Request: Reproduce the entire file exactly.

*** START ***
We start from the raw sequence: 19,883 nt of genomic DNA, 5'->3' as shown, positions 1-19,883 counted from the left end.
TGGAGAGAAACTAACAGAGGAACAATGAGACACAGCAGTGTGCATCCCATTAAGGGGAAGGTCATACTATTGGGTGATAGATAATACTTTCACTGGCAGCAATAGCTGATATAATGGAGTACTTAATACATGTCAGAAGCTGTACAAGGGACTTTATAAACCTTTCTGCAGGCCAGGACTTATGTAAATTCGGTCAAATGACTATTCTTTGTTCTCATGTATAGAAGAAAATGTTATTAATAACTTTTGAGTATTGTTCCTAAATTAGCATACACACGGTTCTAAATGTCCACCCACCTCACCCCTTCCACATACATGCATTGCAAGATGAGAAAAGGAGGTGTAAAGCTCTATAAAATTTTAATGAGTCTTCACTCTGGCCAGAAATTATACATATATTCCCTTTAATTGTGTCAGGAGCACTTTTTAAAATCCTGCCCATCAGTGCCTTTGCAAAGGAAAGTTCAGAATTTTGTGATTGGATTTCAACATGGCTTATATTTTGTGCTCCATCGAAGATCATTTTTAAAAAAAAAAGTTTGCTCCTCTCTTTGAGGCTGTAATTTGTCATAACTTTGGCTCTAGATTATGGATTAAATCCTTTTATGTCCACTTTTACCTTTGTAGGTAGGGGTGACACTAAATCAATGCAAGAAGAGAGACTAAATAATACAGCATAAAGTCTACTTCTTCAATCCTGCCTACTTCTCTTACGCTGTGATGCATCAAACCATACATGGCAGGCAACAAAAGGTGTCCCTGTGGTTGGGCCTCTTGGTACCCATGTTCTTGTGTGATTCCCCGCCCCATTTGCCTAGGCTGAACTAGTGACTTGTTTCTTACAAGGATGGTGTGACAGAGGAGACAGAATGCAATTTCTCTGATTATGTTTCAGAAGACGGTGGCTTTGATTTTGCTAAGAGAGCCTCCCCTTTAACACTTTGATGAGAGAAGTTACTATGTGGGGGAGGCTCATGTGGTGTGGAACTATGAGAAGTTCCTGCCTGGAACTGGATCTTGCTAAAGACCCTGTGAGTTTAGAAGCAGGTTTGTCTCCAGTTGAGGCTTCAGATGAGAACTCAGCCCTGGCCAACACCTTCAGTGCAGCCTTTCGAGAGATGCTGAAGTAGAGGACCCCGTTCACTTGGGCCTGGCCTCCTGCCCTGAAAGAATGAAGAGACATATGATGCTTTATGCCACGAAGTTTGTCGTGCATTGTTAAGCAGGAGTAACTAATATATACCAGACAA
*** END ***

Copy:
We start from the raw sequence: 19,883 nt of genomic DNA, 5'->3' as shown, positions 1-19,883 counted from the left end.
TGGAGAGAAACTAACAGAGGAACAATGAGACACAGCAGTGTGCATCCCATTAAGGGGAAGGTCATACTATTGGGTGATAGATAATACTTTCACTGGCAGCAATAGCTGATATAATGGAGTACTTAATACATGTCAGAAGCTGTACAAGGGACTTTATAAACCTTTCTGCAGGCCAGGACTTATGTAAATTCGGTCAAATGACTATTCTTTGTTCTCATGTATAGAAGAAAATGTTATTAATAACTTTTGAGTATTGTTCCTAAATTAGCATACACACGGTTCTAAATGTCCACCCACCTCACCCCTTCCACATACATGCATTGCAAGATGAGAAAAGGAGGTGTAAAGCTCTATAAAATTTTAATGAGTCTTCACTCTGGCCAGAAATTATACATATATTCCCTTTAATTGTGTCAGGAGCACTTTTTAAAATCCTGCCCATCAGTGCCTTTGCAAAGGAAAGTTCAGAATTTTGTGATTGGATTTCAACATGGCTTATATTTTGTGCTCCATCGAAGATCATTTTTAAAAAAAAAAGTTTGCTCCTCTCTTTGAGGCTGTAATTTGTCATAACTTTGGCTCTAGATTATGGATTAAATCCTTTTATGTCCACTTTTACCTTTGTAGGTAGGGGTGACACTAAATCAATGCAAGAAGAGAGACTAAATAATACAGCATAAAGTCTACTTCTTCAATCCTGCCTACTTCTCTTACGCTGTGATGCATCAAACCATACATGGCAGGCAACAAAAGGTGTCCCTGTGGTTGGGCCTCTTGGTACCCATGTTCTTGTGTGATTCCCCGCCCCATTTGCCTAGGCTGAACTAGTGACTTGTTTCTTACAAGGATGGTGTGACAGAGGAGACAGAATGCAATTTCTCTGATTATGTTTCAGAAGACGGTGGCTTTGATTTTGCTAAGAGAGCCTCCCCTTTAACACTTTGATGAGAGAAGTTACTATGTGGGGGAGGCTCATGTGGTGTGGAACTATGAGAAGTTCCTGCCTGGAACTGGATCTTGCTAAAGACCCTGTGAGTTTAGAAGCAGGTTTGTCTCCAGTTGAGGCTTCAGATGAGAACTCAGCCCTGGCCAACACCTTCAGTGCAGCCTTTCGAGAGATGCTGAAGTAGAGGACCCCGTTCACTTGGGCCTGGCCTCCTGCCCTGAAAGAATGAAGAGACATATGATGCTTTATGCCACGAAGTTTGTCGTGCATTGTTAAGCAGGAGTAACTAATATATACCAGACAA